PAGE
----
Microsoft Posts Rise in Profit, Lifts Outlook

SEATTLE (Reuters) – Microsoft  reported a rise in quarterly profit on Thursday, boosted by strong sales of its Windows operating system, and the company raised its full-year profit outlook, sending its shares up 4 percent. 


The world’s largest software maker said net profit in its fiscal second quarter rose to $4.7 billion, or 50 cents per diluted share, from $2.6 billion, or 26 cents per diluted share, in the year-ago period. Revenue rose 30 percent to $16.37 billion.


Analysts, on average, had forecast Microsoft to earn 46 cents per share on revenue of $15.94 billion, according to Reuters Estimates.


The second-quarter revenue and profit growth rates are exaggerated by results in the year-ago period when Microsoft deferred more than $1 billion in net income due to delays in releasing Windows Vista and Office 2007, which hit stores in early 2007.


For the fiscal year ending in June, Microsoft lifted its outlook. It now expects earnings per share to range between $1.85 and $1.88 per share, up from its previous estimate of $1.78 to $1.81.


It also boosted its revenue outlook range to between $59.9 billion and $60.5 billion from a previous range of $58.8 billion to $59.7 billion.


Microsoft’s results and raised forecasts come on the heels of disappointing outlooks from technology bellwethers Intel Corp and Apple Inc, which sent shivers through an already jittery stock market.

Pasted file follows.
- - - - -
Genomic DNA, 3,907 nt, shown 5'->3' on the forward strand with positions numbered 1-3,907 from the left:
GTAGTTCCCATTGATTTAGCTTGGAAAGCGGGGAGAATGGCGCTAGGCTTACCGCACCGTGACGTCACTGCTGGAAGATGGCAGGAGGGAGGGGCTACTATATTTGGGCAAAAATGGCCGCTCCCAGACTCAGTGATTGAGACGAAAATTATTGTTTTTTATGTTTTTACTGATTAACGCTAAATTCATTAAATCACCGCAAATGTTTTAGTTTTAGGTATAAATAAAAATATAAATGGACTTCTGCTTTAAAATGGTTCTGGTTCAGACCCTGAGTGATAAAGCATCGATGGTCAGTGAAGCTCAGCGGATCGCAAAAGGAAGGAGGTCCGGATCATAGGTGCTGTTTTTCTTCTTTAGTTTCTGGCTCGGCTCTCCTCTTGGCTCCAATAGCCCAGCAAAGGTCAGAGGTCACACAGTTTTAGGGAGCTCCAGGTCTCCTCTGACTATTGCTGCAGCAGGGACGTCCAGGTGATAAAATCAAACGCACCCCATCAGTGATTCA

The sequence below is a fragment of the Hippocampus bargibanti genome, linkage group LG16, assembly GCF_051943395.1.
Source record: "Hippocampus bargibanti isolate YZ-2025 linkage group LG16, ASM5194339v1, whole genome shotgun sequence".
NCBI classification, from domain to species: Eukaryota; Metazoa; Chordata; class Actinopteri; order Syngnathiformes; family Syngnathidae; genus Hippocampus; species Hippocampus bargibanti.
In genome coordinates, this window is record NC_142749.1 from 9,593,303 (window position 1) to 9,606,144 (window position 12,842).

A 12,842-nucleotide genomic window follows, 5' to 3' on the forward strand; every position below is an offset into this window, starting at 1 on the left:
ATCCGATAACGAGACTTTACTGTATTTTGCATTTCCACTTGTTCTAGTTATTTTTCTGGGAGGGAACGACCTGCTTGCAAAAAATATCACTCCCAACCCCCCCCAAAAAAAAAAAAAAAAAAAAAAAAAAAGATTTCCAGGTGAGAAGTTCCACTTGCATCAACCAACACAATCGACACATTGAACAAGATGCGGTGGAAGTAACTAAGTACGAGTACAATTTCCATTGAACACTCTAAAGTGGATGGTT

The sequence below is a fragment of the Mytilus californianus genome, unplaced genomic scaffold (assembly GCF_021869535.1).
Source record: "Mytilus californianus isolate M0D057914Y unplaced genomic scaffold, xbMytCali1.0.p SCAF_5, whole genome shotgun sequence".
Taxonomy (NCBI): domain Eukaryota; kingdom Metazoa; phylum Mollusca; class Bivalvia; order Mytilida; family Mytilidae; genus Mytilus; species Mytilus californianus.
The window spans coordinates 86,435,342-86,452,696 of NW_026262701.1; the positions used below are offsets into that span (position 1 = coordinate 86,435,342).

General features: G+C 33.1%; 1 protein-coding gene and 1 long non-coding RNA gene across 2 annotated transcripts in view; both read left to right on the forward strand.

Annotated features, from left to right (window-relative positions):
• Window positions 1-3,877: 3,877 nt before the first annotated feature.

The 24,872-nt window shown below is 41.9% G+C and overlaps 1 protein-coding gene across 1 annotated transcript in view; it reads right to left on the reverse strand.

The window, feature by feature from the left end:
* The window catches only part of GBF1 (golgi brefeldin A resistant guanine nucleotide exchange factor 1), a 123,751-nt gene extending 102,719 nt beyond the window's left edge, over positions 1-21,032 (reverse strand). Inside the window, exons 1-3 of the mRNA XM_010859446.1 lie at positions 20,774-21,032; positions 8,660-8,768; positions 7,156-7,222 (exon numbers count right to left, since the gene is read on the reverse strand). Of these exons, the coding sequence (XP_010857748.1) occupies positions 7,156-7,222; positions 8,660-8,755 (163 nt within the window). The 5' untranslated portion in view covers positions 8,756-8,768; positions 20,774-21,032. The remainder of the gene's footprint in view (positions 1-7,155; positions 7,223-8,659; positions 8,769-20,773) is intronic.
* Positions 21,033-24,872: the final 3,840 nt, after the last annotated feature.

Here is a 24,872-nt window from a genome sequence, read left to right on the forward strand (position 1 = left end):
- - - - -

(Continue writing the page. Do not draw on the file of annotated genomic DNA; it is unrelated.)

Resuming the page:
The company has long argued its products are less sensitive to swings in technology spending because they account for a small, but essential, portion of overall technology spending by corporate customers.


Microsoft posted strong sales of Windows Vista, helped by double-digit percentage growth rates in computer sales in the December quarter. A strong performance at its Windows units drove Microsoft’s first-quarter results, which far exceeded Wall Street’s expectations.


For the current quarter, Microsoft said earnings per share would range between 43 cents and 45 cents per share on revenue ranging from $14.3 billion to $14.6 billion. 


Wall Street analysts, on average, are predicting Microsoft will earn 44 cents a share in the March quarter on revenue of $14.4 billion, according to Reuters Estimates.


Shares of Microsoft surged to their highest levels since 2001 after the September-quarter results. As of the close of trade on Wednesday, the stock had fallen more than 10 percent since then due in part to economic concerns and declines in the broader market.


But in after-hours trade, Microsoft shares rose to $34.60, after closing up 4 percent in regular Nasdaq trade at $33.25.


(Reporting by Daisuke Wakabayashi; Editing by Braden Reddall)


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